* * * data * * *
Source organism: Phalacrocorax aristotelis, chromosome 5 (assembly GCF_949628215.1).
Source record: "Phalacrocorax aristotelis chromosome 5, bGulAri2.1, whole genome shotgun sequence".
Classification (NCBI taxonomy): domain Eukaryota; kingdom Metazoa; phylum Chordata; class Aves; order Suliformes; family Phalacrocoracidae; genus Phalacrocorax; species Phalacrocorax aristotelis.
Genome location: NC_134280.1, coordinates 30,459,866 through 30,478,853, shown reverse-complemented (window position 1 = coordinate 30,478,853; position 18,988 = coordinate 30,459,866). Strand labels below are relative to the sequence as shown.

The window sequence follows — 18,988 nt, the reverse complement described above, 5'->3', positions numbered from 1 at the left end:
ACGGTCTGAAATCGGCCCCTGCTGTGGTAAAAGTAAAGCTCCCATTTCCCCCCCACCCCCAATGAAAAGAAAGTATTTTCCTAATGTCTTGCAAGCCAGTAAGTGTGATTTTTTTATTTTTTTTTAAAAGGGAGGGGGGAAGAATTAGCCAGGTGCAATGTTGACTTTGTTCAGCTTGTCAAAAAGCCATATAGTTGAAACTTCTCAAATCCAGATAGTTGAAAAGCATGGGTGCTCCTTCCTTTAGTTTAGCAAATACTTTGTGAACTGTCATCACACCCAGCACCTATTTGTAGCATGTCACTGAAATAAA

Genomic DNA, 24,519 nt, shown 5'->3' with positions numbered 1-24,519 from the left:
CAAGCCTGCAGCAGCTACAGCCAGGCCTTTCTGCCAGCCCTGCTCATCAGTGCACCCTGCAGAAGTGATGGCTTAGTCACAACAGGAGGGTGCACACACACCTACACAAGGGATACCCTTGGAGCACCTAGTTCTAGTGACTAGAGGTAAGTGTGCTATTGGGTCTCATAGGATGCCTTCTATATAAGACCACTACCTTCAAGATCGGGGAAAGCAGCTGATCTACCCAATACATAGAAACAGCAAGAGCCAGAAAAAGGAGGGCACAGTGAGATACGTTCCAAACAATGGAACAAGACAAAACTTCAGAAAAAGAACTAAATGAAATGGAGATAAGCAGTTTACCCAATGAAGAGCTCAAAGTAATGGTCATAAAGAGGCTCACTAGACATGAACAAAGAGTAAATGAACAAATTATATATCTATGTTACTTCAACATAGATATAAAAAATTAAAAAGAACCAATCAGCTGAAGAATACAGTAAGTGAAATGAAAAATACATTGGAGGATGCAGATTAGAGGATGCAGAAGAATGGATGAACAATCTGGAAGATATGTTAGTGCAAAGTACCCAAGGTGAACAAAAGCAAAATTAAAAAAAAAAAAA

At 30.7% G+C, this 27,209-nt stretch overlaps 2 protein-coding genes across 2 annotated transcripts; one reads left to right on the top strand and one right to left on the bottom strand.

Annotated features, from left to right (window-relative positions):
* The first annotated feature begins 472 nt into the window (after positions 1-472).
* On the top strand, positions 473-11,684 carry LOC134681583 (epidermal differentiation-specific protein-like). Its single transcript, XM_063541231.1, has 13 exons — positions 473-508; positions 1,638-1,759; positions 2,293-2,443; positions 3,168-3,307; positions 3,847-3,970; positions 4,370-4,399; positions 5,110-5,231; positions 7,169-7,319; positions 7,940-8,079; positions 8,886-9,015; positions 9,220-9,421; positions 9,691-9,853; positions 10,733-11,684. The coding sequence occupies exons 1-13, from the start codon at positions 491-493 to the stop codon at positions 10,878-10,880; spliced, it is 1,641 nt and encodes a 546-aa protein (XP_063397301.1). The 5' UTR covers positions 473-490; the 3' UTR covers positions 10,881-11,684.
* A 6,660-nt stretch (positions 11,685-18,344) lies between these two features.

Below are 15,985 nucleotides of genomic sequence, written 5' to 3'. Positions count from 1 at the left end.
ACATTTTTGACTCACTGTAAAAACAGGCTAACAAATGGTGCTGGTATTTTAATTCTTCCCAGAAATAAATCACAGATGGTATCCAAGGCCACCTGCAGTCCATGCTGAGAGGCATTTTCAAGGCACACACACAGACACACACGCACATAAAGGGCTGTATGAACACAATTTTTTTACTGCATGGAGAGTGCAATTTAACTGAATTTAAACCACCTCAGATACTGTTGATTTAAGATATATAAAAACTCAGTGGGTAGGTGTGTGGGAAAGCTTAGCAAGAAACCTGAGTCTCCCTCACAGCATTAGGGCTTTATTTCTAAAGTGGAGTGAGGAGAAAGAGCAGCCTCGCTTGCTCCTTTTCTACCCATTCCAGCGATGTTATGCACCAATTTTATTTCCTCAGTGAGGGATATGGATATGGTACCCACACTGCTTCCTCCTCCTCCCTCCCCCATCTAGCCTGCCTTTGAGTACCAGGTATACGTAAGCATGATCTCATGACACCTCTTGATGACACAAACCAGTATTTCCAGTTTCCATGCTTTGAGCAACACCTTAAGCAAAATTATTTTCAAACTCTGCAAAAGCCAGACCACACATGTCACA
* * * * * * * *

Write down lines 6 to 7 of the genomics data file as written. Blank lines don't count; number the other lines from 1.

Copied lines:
ACGGTCTGAAATCGGCCCCTGCTGTGGTAAAAGTAAAGCTCCCATTTCCCCCCCACCCCCAATGAAAAGAAAGTATTTTCCTAATGTCTTGCAAGCCAGTAAGTGTGATTTTTTTATTTTTTTTTAAAAGGGAGGGGGGAAGAATTAGCCAGGTGCAATGTTGACTTTGTTCAGCTTGTCAAAAAGCCATATAGTTGAAACTTCTCAAATCCAGATAGTTGAAAAGCATGGGTGCTCCTTCCTTTAGTTTAGCAAATACTTTGTGAACTGTCATCACACCCAGCACCTATTTGTAGCATGTCACTGAAATAAA

Genomic DNA, 24,519 nt, shown 5'->3' with positions numbered 1-24,519 from the left: